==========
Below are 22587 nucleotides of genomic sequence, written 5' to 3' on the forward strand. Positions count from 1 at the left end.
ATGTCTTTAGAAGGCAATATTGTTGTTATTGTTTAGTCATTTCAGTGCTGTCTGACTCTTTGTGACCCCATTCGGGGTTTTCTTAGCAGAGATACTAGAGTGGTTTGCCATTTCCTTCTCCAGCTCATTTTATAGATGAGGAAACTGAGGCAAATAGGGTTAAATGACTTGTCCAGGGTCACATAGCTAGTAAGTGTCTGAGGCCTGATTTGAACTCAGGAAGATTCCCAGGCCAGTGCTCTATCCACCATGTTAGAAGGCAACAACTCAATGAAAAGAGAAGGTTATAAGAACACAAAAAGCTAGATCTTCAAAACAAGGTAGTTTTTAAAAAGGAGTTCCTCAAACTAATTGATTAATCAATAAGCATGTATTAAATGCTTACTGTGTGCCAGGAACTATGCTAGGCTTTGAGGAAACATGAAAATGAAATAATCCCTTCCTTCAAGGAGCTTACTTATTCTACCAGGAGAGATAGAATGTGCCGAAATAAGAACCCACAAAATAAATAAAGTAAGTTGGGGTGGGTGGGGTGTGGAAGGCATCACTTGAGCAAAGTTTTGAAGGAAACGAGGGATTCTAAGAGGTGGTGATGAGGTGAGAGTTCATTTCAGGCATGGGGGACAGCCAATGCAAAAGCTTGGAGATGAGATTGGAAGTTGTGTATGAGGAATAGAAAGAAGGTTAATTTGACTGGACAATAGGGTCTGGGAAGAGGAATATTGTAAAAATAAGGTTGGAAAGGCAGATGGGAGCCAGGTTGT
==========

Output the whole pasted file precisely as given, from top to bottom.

Below are 22587 nucleotides of genomic sequence, written 5' to 3' on the forward strand. Positions count from 1 at the left end.
ATGTCTTTAGAAGGCAATATTGTTGTTATTGTTTAGTCATTTCAGTGCTGTCTGACTCTTTGTGACCCCATTCGGGGTTTTCTTAGCAGAGATACTAGAGTGGTTTGCCATTTCCTTCTCCAGCTCATTTTATAGATGAGGAAACTGAGGCAAATAGGGTTAAATGACTTGTCCAGGGTCACATAGCTAGTAAGTGTCTGAGGCCTGATTTGAACTCAGGAAGATTCCCAGGCCAGTGCTCTATCCACCATGTTAGAAGGCAACAACTCAATGAAAAGAGAAGGTTATAAGAACACAAAAAGCTAGATCTTCAAAACAAGGTAGTTTTTAAAAAGGAGTTCCTCAAACTAATTGATTAATCAATAAGCATGTATTAAATGCTTACTGTGTGCCAGGAACTATGCTAGGCTTTGAGGAAACATGAAAATGAAATAATCCCTTCCTTCAAGGAGCTTACTTATTCTACCAGGAGAGATAGAATGTGCCGAAATAAGAACCCACAAAATAAATAAAGTAAGTTGGGGTGGGTGGGGTGTGGAAGGCATCACTTGAGCAAAGTTTTGAAGGAAACGAGGGATTCTAAGAGGTGGTGATGAGGTGAGAGTTCATTTCAGGCATGGGGGACAGCCAATGCAAAAGCTTGGAGATGAGATTGGAAGTTGTGTATGAGGAATAGAAAGAAGGTTAATTTGACTGGACAATAGGGTCTGGGAAGAGGAATATTGTAAAAATAAGGTTGGAAAGGCAGATGGGAGCCAGGTTGT